Based on actual observations of trends in sea ice over the past three decades, these models may actually understate the extent and change rate of projected sea ice loss.

Under the ESA, five factors determine whether a species is to be listed.  One of those factors is whether there is present or threatened destruction, modification, or curtailment of habitat.

According to the ESA, a species is listed as “threatened” when it is at risk of becoming “endangered” within the foreseeable future throughout all or a significant portion of its range. In contrast, a species is “endangered” when it is currently in danger of extinction throughout all or a significant portion of its range. 

U.S. Fish and Wildlife Service Director H. Dale Hall recommended the listing decision.  U.S. Geological Survey Director Mark Myers concurs with the scientific findings that support the decision.

The U.S. Fish and Wildlife Service drew upon biological information on the bear, careful consideration of whether the bear can adapt to new habitat conditions, over 30 years of actual sea ice observations, and dozens of studies and models on sea ice. 

4(d) Rule and Marine Mammal Protection Act

In making the decision to list the polar bear as a threatened species, Kempthorne also announced he was using the authority provided in Section 4(d) of the ESA to develop a rule that states that if an activity is permissible under the stricter standards imposed by the marine Mammal Protection Act, it is also permissible under the Endangered Species Act with respect to the polar bear.  This rule, effective immediately, will ensure the protection of the bear while allowing us to continue to develop our natural resources in the arctic region in an environmentally sound way.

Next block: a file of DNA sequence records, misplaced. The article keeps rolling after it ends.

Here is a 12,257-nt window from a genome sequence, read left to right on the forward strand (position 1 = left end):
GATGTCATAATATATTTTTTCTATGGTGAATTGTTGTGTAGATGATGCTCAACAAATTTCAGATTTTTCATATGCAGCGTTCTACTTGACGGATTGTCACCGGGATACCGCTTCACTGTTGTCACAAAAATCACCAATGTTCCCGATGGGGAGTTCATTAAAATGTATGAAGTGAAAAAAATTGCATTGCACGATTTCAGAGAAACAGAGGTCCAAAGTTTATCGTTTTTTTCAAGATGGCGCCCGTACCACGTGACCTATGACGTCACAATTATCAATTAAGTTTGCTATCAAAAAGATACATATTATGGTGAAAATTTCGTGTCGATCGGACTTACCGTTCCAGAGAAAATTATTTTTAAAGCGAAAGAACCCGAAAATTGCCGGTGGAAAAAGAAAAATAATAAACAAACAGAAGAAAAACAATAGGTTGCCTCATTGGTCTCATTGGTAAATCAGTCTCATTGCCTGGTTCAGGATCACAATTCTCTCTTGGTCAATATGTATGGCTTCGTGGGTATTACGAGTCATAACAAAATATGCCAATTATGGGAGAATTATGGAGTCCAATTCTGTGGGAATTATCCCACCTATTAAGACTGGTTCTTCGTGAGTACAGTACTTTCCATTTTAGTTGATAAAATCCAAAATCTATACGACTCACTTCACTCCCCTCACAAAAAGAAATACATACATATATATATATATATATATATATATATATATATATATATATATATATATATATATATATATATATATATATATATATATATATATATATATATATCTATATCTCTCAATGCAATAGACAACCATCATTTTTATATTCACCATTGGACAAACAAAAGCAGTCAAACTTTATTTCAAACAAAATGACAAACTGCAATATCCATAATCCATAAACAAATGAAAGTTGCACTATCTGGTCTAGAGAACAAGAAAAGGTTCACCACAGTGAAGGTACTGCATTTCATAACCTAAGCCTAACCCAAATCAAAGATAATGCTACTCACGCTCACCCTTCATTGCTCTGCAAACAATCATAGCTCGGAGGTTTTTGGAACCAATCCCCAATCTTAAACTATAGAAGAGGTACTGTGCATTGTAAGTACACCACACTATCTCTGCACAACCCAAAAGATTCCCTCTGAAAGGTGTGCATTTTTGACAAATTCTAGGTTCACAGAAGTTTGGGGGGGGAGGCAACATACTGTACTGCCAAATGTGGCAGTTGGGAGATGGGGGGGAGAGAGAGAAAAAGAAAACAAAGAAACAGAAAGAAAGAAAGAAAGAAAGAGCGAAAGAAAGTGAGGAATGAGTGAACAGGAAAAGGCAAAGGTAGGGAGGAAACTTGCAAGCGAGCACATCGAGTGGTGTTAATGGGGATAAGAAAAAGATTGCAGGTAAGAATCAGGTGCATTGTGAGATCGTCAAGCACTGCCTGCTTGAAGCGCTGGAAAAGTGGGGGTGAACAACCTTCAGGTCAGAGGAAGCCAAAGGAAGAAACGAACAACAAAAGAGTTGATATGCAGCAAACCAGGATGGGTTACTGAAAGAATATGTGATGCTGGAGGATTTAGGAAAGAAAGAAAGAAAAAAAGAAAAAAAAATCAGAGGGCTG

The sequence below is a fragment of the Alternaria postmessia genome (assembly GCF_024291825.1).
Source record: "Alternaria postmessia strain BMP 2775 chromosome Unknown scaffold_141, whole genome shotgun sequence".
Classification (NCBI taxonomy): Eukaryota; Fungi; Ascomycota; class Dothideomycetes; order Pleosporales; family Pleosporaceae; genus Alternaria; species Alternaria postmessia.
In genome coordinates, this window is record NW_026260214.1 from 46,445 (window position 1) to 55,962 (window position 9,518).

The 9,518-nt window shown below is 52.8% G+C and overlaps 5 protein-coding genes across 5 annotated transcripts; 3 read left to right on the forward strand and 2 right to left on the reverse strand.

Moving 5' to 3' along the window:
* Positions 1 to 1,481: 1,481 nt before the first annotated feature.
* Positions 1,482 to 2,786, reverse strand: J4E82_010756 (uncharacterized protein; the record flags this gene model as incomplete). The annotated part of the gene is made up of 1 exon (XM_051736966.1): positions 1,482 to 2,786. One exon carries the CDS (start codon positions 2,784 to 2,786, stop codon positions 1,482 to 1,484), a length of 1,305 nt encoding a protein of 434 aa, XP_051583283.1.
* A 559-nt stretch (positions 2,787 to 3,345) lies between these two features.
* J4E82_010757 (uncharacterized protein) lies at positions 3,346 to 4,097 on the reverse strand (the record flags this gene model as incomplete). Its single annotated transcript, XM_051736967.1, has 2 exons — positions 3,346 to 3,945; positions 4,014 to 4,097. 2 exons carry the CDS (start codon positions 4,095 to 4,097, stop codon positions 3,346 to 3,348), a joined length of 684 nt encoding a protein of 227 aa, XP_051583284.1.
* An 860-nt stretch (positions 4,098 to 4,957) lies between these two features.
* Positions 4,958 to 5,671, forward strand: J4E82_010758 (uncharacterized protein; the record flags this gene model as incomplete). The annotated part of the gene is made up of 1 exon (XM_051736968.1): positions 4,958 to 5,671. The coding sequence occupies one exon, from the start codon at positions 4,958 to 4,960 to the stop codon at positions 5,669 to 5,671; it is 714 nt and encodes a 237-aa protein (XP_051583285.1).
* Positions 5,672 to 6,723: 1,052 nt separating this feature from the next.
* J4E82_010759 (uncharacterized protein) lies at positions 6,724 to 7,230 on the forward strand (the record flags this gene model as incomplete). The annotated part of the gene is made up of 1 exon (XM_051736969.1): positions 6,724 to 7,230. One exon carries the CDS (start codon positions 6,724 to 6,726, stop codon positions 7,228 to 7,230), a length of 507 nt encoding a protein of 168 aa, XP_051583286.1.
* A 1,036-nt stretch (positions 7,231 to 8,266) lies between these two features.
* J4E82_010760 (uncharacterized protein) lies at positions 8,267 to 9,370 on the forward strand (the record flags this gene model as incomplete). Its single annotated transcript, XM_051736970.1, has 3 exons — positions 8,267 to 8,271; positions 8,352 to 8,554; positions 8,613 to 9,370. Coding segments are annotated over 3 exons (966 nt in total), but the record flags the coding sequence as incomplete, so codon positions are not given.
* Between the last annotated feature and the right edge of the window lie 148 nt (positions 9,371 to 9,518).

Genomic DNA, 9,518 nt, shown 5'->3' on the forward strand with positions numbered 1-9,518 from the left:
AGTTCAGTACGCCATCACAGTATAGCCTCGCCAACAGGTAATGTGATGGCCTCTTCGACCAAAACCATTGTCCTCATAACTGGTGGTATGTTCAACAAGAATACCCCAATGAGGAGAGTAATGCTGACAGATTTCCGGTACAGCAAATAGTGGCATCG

The conservation measures provide that the production, interstate sale, and export of native handicrafts by Alaska natives may continue and that the subsistence harvest of polar bears is not affected.

ESA Not Intended to Regulate Global Climate Change

In making the announcement today, Secretary Kempthorne reiterated President Bush’s statement last month that the ESA was never intended to regulate global climate change.  “Listing the polar bear as threatened can reduce avoidable losses of polar bears.  But it should not open the door to use of the ESA to regulate greenhouse gas emissions from automobiles, power plants, and other sources,” said Kempthorne.  “That would be a wholly inappropriate use of the ESA law.  The ESA is not the right tool to set U.S. climate policy.” 

Last month President Bush said, “The Clean Air Act, the Endangered Species Act and the National Environmental Policy Act were never meant to regulate global climate change.”
He said, “There is a right way and wrong way to approach reducing greenhouse gas emissions.  The American people deserve an honest assessment of the costs, benefits and feasibility of any proposed solution.  Discussions with such far-reaching impact should not be left to unelected regulators and judges but should be debated openly and made by the elected representatives of the people they affect.” Kempthorne said, “This Administration has taken real action to deal with the challenges of climate change.”